Third-party human resource (HR) providers are accustomed to dealing with various levels of need.
“We offer several HR platforms, which range from functioning as the entire HR department for small credit unions to taking over certain HR functions for larger credit unions,” says Eileen Westbrook, executive vice president of business development at CU People, a CUNA Strategic Services alliance provider. “We can tie together into one system various technical functions such as applicant tracking, onboarding, time and attendance solutions, benefits management, and regulatory data collection.”
Some credit unions like to format the HR process their own way, but CU People assists these HR departments with navigating the ever-changing
“CU People advises clients on how to protect their organizations from potential litigation by educating them on employment law changes and consulting on how to practically administer HR laws and principles through day-to-day management of their staff,” says Karen Hinton, vice president of human resources and client services at CU People. “We believe in a personable approach to meet the culture and fit for each organization we work with and don’t try to force a one-size-fits-all approach on every client’s HR needs.
“We coach and train interviewers on dos and don’ts for conducting an interview—including what they can legally ask and what they should avoid asking—to protect their organization from risk. We also remind credit union managers that some candidates, such as a person coming from other financial arenas, might not be familiar with credit union terminology. So, recruiters should learn how to talk the talk of the candidate’s industry while painting an accurate depiction of what the credit union expects of them in their role.”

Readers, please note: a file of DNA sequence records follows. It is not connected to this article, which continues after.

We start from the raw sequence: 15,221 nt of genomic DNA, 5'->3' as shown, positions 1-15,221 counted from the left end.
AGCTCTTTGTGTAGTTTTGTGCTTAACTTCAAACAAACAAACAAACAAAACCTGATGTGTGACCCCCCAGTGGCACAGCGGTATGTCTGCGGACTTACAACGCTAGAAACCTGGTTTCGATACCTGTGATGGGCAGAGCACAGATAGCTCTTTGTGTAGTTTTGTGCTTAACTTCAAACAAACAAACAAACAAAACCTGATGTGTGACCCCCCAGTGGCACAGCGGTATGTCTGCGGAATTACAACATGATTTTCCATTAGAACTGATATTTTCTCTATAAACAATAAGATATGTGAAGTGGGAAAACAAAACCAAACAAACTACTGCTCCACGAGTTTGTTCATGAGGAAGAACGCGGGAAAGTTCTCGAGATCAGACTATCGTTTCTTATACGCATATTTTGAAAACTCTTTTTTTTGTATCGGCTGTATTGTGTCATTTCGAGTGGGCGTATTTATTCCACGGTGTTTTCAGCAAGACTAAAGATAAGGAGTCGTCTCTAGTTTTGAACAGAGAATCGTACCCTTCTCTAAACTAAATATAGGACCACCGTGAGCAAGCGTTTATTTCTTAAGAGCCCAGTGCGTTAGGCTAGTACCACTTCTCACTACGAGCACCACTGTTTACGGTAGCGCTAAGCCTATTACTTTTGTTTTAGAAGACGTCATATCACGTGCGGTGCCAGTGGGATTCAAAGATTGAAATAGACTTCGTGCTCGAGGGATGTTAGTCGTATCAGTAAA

Once a credit union hires a candidate, “our system continues to collect detailed documentation about that person,” Hinton says. “If you involuntarily terminate somebody who later claims discrimination, do you have enough documentation to prove that you based the decision on nondiscriminatory reasons such as performance concerns, attendance issues, gross misconduct, and nonadherence to company policy and procedures?”
Compliance a factor
Regulatory compliance presents another complicating factor for HR.
“It’s a huge, burdensome factor for credit unions,” Westbrook says. “Requirements are sometimes so complex that we’ve found some credit union HR departments that were struggling to understand the many compliance issues.”
Technology also has had an effect on HR. “All hiring processes can now be done exclusively online,” Westbrook says. “Candidates can fill out an online application, submit their resume and references, select skill sets they’ve acquired, submit their complete educational and professional background, and consent to a background screening—all from the comfort of their own home or while on the go.
“The online process can even quickly determine which candidates don’t fit the credit union’s needs for that particular role, and then communicate that message to the candidates while encouraging them to consider the company for future opportunities.”